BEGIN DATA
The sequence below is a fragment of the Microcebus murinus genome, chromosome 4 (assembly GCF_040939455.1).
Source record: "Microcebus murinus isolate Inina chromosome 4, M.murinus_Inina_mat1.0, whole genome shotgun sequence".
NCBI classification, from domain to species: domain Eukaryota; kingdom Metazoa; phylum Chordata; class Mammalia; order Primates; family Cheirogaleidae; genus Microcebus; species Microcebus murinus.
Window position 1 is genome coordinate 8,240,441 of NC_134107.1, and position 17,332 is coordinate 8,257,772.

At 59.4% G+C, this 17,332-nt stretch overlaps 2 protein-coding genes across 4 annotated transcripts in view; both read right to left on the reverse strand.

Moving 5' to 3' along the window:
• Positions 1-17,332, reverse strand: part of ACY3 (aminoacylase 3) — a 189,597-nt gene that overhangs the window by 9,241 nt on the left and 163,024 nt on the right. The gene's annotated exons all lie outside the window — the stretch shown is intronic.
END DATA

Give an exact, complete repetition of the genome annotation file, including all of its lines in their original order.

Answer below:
The sequence below is a fragment of the Microcebus murinus genome, chromosome 4 (assembly GCF_040939455.1).
Source record: "Microcebus murinus isolate Inina chromosome 4, M.murinus_Inina_mat1.0, whole genome shotgun sequence".
NCBI classification, from domain to species: domain Eukaryota; kingdom Metazoa; phylum Chordata; class Mammalia; order Primates; family Cheirogaleidae; genus Microcebus; species Microcebus murinus.
Window position 1 is genome coordinate 8,240,441 of NC_134107.1, and position 17,332 is coordinate 8,257,772.

At 59.4% G+C, this 17,332-nt stretch overlaps 2 protein-coding genes across 4 annotated transcripts in view; both read right to left on the reverse strand.

Moving 5' to 3' along the window:
• Positions 1-17,332, reverse strand: part of ACY3 (aminoacylase 3) — a 189,597-nt gene that overhangs the window by 9,241 nt on the left and 163,024 nt on the right. The gene's annotated exons all lie outside the window — the stretch shown is intronic.